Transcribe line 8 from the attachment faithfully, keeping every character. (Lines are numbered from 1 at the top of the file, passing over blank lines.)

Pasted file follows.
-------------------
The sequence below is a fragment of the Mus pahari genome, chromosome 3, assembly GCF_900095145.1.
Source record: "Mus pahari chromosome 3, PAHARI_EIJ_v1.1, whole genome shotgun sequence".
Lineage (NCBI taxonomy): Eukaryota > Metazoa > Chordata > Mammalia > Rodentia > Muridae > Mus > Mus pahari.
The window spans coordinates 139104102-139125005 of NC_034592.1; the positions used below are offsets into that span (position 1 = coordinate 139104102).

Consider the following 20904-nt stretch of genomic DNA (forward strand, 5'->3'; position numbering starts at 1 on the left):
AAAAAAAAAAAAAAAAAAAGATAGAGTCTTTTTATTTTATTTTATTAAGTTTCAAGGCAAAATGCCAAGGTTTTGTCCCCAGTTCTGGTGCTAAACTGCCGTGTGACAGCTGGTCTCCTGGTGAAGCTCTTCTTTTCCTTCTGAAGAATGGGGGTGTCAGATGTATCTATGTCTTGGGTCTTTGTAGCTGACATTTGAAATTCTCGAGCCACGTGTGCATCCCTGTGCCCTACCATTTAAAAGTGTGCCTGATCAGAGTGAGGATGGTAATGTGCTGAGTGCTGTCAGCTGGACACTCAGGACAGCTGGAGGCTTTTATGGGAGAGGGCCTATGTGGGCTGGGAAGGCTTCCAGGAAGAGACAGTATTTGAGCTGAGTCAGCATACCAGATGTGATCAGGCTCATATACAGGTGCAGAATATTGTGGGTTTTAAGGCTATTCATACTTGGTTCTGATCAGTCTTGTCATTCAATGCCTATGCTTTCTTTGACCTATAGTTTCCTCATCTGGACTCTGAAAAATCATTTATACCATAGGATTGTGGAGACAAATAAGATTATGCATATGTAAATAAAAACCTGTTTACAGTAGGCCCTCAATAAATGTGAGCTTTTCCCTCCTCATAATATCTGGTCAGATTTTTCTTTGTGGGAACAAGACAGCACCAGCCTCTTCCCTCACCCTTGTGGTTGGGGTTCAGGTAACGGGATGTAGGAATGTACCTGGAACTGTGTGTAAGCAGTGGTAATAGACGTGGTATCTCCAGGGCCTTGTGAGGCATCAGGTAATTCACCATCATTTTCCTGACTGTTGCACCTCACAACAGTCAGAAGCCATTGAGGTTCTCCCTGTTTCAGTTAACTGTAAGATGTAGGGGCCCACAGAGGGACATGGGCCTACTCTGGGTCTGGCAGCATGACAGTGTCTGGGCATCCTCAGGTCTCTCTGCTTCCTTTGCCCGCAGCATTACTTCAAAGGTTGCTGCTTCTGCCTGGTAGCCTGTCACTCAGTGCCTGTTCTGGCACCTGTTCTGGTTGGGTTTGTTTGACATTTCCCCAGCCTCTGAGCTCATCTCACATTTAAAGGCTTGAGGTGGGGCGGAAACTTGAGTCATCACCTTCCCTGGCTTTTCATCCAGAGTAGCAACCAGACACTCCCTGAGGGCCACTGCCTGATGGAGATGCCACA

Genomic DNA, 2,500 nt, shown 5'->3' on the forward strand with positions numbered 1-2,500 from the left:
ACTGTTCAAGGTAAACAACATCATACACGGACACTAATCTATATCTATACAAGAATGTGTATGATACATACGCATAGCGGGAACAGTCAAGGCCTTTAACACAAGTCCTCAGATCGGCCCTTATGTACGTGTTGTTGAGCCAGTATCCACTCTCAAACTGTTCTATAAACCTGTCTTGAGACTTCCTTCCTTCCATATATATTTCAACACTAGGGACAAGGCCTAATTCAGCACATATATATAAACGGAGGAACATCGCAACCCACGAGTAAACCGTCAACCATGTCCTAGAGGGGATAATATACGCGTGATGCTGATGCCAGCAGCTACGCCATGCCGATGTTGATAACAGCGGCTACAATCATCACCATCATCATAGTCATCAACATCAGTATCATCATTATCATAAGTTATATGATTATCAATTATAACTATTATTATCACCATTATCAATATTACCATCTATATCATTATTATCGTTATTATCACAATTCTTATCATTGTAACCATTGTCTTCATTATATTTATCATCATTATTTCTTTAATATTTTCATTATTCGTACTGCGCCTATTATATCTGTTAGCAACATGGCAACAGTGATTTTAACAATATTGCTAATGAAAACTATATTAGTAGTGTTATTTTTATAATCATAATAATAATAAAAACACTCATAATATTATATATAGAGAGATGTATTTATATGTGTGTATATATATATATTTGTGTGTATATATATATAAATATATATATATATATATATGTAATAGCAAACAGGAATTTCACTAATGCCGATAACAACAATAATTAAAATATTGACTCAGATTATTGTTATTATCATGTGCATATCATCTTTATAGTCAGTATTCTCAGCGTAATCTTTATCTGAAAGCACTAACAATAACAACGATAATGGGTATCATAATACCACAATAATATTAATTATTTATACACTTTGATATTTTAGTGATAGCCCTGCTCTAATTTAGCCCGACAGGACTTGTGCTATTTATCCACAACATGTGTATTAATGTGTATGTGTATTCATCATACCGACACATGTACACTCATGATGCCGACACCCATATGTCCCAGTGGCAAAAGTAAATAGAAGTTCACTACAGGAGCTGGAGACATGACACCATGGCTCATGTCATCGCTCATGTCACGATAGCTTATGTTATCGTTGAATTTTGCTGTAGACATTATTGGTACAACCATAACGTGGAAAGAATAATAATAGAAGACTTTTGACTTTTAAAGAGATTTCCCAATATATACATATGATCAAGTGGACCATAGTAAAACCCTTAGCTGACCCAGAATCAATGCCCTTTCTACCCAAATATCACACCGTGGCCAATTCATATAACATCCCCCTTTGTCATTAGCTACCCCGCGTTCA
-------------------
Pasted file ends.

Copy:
ACTGTTCAAGGTAAACAACATCATACACGGACACTAATCTATATCTATACAAGAATGTGTATGATACATACGCATAGCGGGAACAGTCAAGGCCTTTAACACAAGTCCTCAGATCGGCCCTTATGTACGTGTTGTTGAGCCAGTATCCACTCTCAAACTGTTCTATAAACCTGTCTTGAGACTTCCTTCCTTCCATATATATTTCAACACTAGGGACAAGGCCTAATTCAGCACATATATATAAACGGAGGAACATCGCAACCCACGAGTAAACCGTCAACCATGTCCTAGAGGGGATAATATACGCGTGATGCTGATGCCAGCAGCTACGCCATGCCGATGTTGATAACAGCGGCTACAATCATCACCATCATCATAGTCATCAACATCAGTATCATCATTATCATAAGTTATATGATTATCAATTATAACTATTATTATCACCATTATCAATATTACCATCTATATCATTATTATCGTTATTATCACAATTCTTATCATTGTAACCATTGTCTTCATTATATTTATCATCATTATTTCTTTAATATTTTCATTATTCGTACTGCGCCTATTATATCTGTTAGCAACATGGCAACAGTGATTTTAACAATATTGCTAATGAAAACTATATTAGTAGTGTTATTTTTATAATCATAATAATAATAAAAACACTCATAATATTATATATAGAGAGATGTATTTATATGTGTGTATATATATATATTTGTGTGTATATATATATAAATATATATATATATATATATGTAATAGCAAACAGGAATTTCACTAATGCCGATAACAACAATAATTAAAATATTGACTCAGATTATTGTTATTATCATGTGCATATCATCTTTATAGTCAGTATTCTCAGCGTAATCTTTATCTGAAAGCACTAACAATAACAACGATAATGGGTATCATAATACCACAATAATATTAATTATTTATACACTTTGATATTTTAGTGATAGCCCTGCTCTAATTTAGCCCGACAGGACTTGTGCTATTTATCCACAACATGTGTATTAATGTGTATGTGTATTCATCATACCGACACATGTACACTCATGATGCCGACACCCATATGTCCCAGTGGCAAAAGTAAATAGAAGTTCACTACAGGAGCTGGAGACATGACACCATGGCTCATGTCATCGCTCATGTCACGATAGCTTATGTTATCGTTGAATTTTGCTGTAGACATTATTGGTACAACCATAACGTGGAAAGAATAATAATAGAAGACTTTTGACTTTTAAAGAGATTTCCCAATATATACATATGATCAAGTGGACCATAGTAAAACCCTTAGCTGACCCAGAATCAATGCCCTTTCTACCCAAATATCACACCGTGGCCAATTCATATAACATCCCCCTTTGTCATTAGCTACCCCGCGTTCA